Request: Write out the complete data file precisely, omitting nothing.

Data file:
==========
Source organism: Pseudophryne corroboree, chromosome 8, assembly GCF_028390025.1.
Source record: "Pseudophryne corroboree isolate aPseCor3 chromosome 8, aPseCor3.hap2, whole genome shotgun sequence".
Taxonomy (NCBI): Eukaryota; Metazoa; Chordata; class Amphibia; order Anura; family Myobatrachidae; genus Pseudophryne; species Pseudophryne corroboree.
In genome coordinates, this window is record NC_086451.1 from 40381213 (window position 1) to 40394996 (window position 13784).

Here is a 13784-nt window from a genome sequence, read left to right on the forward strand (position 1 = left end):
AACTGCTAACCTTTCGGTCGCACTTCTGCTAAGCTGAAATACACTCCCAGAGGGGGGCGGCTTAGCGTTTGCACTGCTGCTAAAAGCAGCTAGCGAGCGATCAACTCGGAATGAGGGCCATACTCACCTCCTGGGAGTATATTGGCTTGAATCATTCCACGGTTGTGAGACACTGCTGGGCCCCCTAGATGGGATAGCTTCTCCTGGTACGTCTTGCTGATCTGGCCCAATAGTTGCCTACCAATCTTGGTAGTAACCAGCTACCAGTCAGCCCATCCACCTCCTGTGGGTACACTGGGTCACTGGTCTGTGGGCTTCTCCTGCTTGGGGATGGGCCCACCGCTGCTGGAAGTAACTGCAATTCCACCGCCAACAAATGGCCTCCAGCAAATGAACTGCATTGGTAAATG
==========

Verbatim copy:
Source organism: Pseudophryne corroboree, chromosome 8, assembly GCF_028390025.1.
Source record: "Pseudophryne corroboree isolate aPseCor3 chromosome 8, aPseCor3.hap2, whole genome shotgun sequence".
Taxonomy (NCBI): Eukaryota; Metazoa; Chordata; class Amphibia; order Anura; family Myobatrachidae; genus Pseudophryne; species Pseudophryne corroboree.
In genome coordinates, this window is record NC_086451.1 from 40381213 (window position 1) to 40394996 (window position 13784).

Here is a 13784-nt window from a genome sequence, read left to right on the forward strand (position 1 = left end):
AACTGCTAACCTTTCGGTCGCACTTCTGCTAAGCTGAAATACACTCCCAGAGGGGGGCGGCTTAGCGTTTGCACTGCTGCTAAAAGCAGCTAGCGAGCGATCAACTCGGAATGAGGGCCATACTCACCTCCTGGGAGTATATTGGCTTGAATCATTCCACGGTTGTGAGACACTGCTGGGCCCCCTAGATGGGATAGCTTCTCCTGGTACGTCTTGCTGATCTGGCCCAATAGTTGCCTACCAATCTTGGTAGTAACCAGCTACCAGTCAGCCCATCCACCTCCTGTGGGTACACTGGGTCACTGGTCTGTGGGCTTCTCCTGCTTGGGGATGGGCCCACCGCTGCTGGAAGTAACTGCAATTCCACCGCCAACAAATGGCCTCCAGCAAATGAACTGCATTGGTAAATG